Microsoft was still a no-name startup based in Redmond, Wash. when it launched its operating system, MSDOS in the early 1980s. From the beginning, however, the company believed that this was not your average product launch. MSDOS's design allowed it to adapt easily to different hardware, reducing entry costs for potential users. And Microsoft encouraged participants to tailor MSDOS for particular environments, meaning that the product could actually improve over time.
Like any good platform, however, MSDOS was only as valuable as its network. While it did not have a large user base in its early years, Microsoft (MSFT) soon negotiated relationships with tech giants like IBM (IBM) and Intel (INTC), fueling growth expectations and motivating more early adopters to sign on. In this way, the platform was able to quickly gain critical mass and achieve network effects -- that wonderful position when the value of the network increases for all participants as more members join. This growing value helped to attract even more participants. By relying on growing economic incentives to attract and engage participants, Microsoft significantly reduced the overhead costs that often slow, or even limit, the growth of more conventional business networks.
Perhaps even more important than its network size was how individuals interacted with and tailored the MSDOS platform. In some respects, the common platform leveled the playing field among participants, creating incentives for them to "protect their turf" by improving their own performance. As the number of participants continued to expand, both competitive pressures as well as the spoils of success increased, perpetuating a cycle of continuous innovation around the standard platform.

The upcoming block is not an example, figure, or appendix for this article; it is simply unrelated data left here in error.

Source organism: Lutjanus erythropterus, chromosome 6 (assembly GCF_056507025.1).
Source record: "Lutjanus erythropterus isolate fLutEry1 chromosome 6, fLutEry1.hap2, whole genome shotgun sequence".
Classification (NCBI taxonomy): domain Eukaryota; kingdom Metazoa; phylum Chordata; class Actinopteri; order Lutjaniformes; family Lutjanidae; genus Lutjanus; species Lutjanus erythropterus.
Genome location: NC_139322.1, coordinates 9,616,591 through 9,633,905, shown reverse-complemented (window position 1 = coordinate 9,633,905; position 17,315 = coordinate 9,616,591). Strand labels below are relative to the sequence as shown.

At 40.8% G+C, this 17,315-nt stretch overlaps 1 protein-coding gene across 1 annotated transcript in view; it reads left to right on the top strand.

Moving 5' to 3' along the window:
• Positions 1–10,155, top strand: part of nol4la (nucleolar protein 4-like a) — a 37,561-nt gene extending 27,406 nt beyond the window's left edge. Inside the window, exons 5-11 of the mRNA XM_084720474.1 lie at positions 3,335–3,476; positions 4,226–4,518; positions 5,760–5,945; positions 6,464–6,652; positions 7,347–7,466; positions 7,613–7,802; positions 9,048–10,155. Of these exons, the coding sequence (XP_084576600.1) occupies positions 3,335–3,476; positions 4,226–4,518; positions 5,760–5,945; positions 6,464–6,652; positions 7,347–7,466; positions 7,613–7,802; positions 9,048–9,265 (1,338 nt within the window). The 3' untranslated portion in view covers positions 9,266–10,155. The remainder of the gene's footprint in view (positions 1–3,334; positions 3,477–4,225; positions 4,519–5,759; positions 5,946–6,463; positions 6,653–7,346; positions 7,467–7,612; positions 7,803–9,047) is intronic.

In many cases, different participants teamed up to make the network better, while others chose to work on their own. Without any intervention from Microsoft, these interactions among participants evolved into complex webs of collaboration, where the interactions were not just one-to-one, but among groups of different players. This resulted in an explosion of experimentation. Many of these promising ideas were quickly adopted by other participants, and those that failed served as collective learning material. In this way, each participant, and the ecosystem as a whole, learned much faster than they would have on their own.
The first release of the Microsoft platform may seem like ancient history, but it illustrates the powerful potential of what we call "web ecosystems." In nature, the webs we discover can inspire awe and defy explanations. A well-constructed cobweb, for instance, can span a seemingly impossible distance from its central point and remain intact even in heavy rains and wind that send neighboring leaves and branches to the ground. It is no wonder, therefore, that this image of strength and subtlety has become an oft-referenced metaphor in so many other domains (yes, we're speaking of the World Wide Web, among others).
As we researched ecosystems (gatherings of business participants engaged in some form of collaboration), we found that the well-worn term perfectly characterized the nuances of MSDOS and other webs. These ecosystems are particularly interesting because of their scalability -- webs have the potential to mobilize hundreds of thousands, even millions, of participants. More than just scalability in numbers, webs also support a much broader range of innovation than other kinds of collaborative ecosystems. Just as intricate patterns emerge on the edges of spiders' webs, so too can distinct and exciting innovations emerge from different pockets of a given ecosystem.